“History doesn’t repeat itself, but it does rhyme.”
— Mark Twain

Obama – If Nothing Else He Got a Better Welcome than Grant in Shanghai

Posted: November 17th, 2009 | 2 Comments »

On Sunday President Obama arrived in Shanghai in typical presidential style in Air Force One at Pudong International Airport. It was raining and he had to hold his own umbrella. He was whisked of to the Portman Ritz-Carlton Hotel, which used to be one of the better hotels in Shanghai but rates only so-so these days, and the next day was greeted by Shanghai’s Mayor Han Zheng at the Xijiao State Guest House. All very nice. Other Presidents have of course visited Shanghai and their greeting has not always been so delightful.

Take Ulysses S Grant (below) who came to Shanghai shortly after ending his term as America’s 18th Commander in Chief and deciding to take a two year tour of the world. Nothing quite so grand for him. When he arrived (by ship obviously) John Graeme Purdon (1834-1910), a noted Episcopalian and Philadelphian, who was also Chairman of the Shanghai Municipal Council twice, between 1874 and 1876 and then again between 1892 and 1893, was deputed to greet him. A welcome reception took place, after a 21-gun salute, in the rather rought surroundings of a warehouse at the Jinliyuan Dock since there was no special place for honoured guests back in those days.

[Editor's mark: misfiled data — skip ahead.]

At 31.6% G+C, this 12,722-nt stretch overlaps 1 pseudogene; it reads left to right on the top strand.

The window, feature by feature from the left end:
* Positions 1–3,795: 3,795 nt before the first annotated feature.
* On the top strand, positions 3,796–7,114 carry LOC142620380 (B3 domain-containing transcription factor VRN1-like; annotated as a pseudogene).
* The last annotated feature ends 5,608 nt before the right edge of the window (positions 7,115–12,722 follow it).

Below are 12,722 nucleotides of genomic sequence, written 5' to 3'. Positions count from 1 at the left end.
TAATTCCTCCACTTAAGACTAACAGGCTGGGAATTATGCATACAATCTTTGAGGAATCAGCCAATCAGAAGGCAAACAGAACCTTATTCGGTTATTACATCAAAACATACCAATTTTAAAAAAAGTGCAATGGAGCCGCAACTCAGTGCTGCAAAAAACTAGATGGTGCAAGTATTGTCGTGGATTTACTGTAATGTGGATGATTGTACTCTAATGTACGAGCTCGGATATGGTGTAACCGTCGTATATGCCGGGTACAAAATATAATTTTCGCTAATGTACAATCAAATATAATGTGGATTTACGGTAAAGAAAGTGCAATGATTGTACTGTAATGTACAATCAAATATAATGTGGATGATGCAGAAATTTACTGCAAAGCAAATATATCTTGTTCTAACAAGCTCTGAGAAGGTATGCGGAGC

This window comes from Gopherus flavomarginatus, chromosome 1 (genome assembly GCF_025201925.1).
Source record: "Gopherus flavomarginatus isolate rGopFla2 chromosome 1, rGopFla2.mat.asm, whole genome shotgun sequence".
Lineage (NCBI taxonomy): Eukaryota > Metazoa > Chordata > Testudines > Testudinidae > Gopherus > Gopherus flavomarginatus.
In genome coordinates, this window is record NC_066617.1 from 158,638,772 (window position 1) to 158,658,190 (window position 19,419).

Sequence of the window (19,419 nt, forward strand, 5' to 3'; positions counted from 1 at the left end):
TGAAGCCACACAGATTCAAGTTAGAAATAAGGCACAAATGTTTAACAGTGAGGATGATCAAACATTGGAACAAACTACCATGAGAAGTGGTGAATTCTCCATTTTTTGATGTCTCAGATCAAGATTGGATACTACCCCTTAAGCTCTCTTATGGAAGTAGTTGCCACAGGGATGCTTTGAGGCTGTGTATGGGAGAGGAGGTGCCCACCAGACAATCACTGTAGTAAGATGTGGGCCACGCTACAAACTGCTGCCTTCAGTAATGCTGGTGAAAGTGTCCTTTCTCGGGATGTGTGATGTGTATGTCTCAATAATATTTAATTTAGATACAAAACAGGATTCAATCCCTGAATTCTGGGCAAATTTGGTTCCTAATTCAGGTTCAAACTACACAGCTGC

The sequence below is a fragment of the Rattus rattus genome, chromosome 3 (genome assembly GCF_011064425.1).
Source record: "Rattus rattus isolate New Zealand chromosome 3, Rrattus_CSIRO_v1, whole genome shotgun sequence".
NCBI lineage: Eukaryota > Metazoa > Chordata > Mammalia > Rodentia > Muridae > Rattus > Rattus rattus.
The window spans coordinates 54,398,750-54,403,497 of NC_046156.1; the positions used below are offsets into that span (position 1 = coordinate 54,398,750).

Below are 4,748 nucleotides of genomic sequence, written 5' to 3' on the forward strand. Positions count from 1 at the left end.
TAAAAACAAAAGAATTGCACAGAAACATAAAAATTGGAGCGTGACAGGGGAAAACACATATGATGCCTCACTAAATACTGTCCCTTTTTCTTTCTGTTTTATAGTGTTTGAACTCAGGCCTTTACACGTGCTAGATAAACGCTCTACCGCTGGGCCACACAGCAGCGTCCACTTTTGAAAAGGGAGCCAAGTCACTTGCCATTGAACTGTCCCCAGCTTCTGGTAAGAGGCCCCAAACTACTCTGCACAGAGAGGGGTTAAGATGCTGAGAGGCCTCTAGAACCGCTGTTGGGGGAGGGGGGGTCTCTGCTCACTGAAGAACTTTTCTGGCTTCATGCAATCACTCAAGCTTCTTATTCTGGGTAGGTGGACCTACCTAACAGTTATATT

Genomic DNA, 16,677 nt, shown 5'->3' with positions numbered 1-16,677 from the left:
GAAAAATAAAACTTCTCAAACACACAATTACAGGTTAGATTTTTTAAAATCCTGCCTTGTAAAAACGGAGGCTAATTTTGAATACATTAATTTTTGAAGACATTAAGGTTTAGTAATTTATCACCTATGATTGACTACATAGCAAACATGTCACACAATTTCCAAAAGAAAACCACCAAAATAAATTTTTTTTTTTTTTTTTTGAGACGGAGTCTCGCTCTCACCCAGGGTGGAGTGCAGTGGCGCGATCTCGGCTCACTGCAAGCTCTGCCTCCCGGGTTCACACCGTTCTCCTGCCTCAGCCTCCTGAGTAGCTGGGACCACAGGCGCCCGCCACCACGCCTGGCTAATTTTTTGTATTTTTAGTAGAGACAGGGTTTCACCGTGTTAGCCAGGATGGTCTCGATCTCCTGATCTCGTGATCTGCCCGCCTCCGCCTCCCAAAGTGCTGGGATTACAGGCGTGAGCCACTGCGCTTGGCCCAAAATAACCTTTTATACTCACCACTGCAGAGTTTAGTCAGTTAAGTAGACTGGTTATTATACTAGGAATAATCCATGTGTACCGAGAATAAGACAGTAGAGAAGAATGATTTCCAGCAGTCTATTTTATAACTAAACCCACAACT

The Jinliyuan Dock had been built by the Meiqichang Company in 1862. In its heyday, more than 40,000 people traversed the dock daily – over 6.7mn a year  – as they arrived in or departed Shanghai. It was for many decades the largest passenger transport dock in China. It was later renamed the Shiliupu Dock and eventually demolished in 2004.

What Grant thought of being ceremonially welcomed in a warehouse at a dockyard is not (I don’t think) recorded.


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2 Comments on “Obama – If Nothing Else He Got a Better Welcome than Grant in Shanghai”

  1. 1 ScottLoar said at 11:14 am on November 18th, 2009:

    I doubt Obama had to hold his own umbrella, he probably chose to, understanding the pomp and protocol surrounding the US presidency has long become insufferable to the American public.

    Most Americans well and instinctively understand the President is a citizen even if the presidency allows certain official prerogatives.

  2. 2 Paul said at 1:26 pm on November 18th, 2009:

    that’s me told then

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